June 6, 2014 Christi

The Creative Process: Station Three, the Way Station

In Burn Wild: A Writer’s Guide to Creative Breakthrough, I outline the five-stage creative process.

And here is Station Three, the Way Station.
This creative process works for anything you are making – a painting, a choreographed dance, a photograph. Because I most often work with writers, here we’ll take the writer’s standpoint.

Station One is the most misunderstood, especially by beginning writers. Starting a new project, they expect a difficult path, not a playground.

Station Two is the most productive, because this is where you dig in and draft without interference from the critic.

Station Three is absolutely crucial.

However, many beginners don’t know about this stage of the process.

Writers run into problems, because:

  • Having completed rough drafts, writers are in a hurry.
  • Writers rush toward the “fixing” or “publishing” phase.
  • In all the excitement, a writer gets too attached to the work.
  • Those who stay too close to their work feel overly sensitive.
  • Confusion is rampant about where to go next, and what advice to take.
  • A writer can get discouraged and quit at this point. Many do.

Skipping this part can derail your entire project.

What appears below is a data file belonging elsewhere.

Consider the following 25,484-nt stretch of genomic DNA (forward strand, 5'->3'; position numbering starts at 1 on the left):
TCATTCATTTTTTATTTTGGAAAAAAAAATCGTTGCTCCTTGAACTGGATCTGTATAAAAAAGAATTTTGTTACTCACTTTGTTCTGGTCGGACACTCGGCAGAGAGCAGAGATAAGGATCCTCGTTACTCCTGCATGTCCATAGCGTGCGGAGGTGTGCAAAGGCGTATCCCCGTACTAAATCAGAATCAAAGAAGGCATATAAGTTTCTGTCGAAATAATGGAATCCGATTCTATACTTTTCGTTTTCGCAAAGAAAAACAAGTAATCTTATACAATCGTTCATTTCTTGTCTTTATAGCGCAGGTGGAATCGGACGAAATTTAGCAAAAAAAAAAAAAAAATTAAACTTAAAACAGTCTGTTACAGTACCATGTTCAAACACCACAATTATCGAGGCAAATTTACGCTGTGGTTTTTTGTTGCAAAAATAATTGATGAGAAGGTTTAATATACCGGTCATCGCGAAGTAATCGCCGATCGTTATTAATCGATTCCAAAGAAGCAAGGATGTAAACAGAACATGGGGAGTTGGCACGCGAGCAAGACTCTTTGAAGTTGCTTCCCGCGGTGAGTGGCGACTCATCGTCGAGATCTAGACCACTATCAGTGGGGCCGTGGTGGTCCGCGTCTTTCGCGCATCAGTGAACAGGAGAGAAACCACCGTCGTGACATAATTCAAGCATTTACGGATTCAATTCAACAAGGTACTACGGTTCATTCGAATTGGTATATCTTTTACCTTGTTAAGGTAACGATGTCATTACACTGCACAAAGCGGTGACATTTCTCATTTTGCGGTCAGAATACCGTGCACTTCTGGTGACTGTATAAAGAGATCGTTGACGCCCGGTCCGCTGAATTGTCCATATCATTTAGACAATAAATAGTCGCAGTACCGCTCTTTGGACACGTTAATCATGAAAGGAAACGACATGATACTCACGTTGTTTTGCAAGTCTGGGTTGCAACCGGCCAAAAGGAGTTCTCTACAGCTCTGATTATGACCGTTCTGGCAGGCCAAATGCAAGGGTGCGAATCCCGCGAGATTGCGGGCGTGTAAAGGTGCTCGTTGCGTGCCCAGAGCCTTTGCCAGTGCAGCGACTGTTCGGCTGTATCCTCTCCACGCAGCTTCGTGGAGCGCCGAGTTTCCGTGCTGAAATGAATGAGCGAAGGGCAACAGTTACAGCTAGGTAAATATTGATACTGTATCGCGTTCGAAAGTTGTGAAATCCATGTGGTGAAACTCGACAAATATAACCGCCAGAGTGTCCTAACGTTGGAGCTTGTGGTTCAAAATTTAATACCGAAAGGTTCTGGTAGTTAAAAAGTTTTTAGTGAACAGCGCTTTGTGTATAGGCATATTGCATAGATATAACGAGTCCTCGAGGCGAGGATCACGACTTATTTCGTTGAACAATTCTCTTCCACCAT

Station Three is really a time out. It’s getting perspective. Imagine a rough outpost where you stay before continuing an expedition.

Or picture a motel with a gas station, where you refuel and take a break.

Or think of a hunter’s blind, hidden up and away from the action.

You need to do whatever you need to do that will create distance and objectivity for you regarding the work.

One writer, Vicki, takes a break after drafting her novels to read a favorite author.

Another puts his handwritten drafts in a drawer for six months.

Still another writer retreats to the beach for a weekend, and reads over the entire draft with “fresh eyes.”

What needs to happen here is a changing of the guard in your mind.

In One and Two, the creative mind takes the lead.

This is the only way to grab hold of an original, exciting idea and see it through.

However, that creative mind (Dream Kid, I call her), will be bruised, battered, and discouraged – or overwilling to follow – unless distance is created.

The critic is called forth.

Yes, that critic, whom we fought with and finally banished – he’s the guy we need now.

The Way Station embraces the critic. Discernment, here, is everything.

You will need feedback, support, community and resources to make Stage Three successful.

Most of all, you will need time.

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